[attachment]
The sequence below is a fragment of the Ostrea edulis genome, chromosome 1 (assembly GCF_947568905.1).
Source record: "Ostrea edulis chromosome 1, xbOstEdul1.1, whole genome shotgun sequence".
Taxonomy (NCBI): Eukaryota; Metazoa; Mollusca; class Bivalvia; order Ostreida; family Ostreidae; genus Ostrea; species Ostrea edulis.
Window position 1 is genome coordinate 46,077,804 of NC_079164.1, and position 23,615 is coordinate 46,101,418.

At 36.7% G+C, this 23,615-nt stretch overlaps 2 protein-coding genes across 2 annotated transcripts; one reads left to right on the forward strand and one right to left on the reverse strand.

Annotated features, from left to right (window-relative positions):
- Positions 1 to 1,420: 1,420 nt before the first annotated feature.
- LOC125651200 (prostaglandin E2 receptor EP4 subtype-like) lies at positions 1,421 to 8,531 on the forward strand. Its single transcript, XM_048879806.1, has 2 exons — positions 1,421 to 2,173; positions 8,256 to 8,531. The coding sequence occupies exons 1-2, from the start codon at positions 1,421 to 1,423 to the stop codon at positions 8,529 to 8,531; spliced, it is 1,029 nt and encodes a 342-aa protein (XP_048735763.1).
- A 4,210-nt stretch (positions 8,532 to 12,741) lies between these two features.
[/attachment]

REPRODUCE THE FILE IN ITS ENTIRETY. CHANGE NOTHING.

The sequence below is a fragment of the Ostrea edulis genome, chromosome 1 (assembly GCF_947568905.1).
Source record: "Ostrea edulis chromosome 1, xbOstEdul1.1, whole genome shotgun sequence".
Taxonomy (NCBI): Eukaryota; Metazoa; Mollusca; class Bivalvia; order Ostreida; family Ostreidae; genus Ostrea; species Ostrea edulis.
Window position 1 is genome coordinate 46,077,804 of NC_079164.1, and position 23,615 is coordinate 46,101,418.

At 36.7% G+C, this 23,615-nt stretch overlaps 2 protein-coding genes across 2 annotated transcripts; one reads left to right on the forward strand and one right to left on the reverse strand.

Annotated features, from left to right (window-relative positions):
- Positions 1 to 1,420: 1,420 nt before the first annotated feature.
- LOC125651200 (prostaglandin E2 receptor EP4 subtype-like) lies at positions 1,421 to 8,531 on the forward strand. Its single transcript, XM_048879806.1, has 2 exons — positions 1,421 to 2,173; positions 8,256 to 8,531. The coding sequence occupies exons 1-2, from the start codon at positions 1,421 to 1,423 to the stop codon at positions 8,529 to 8,531; spliced, it is 1,029 nt and encodes a 342-aa protein (XP_048735763.1).
- A 4,210-nt stretch (positions 8,532 to 12,741) lies between these two features.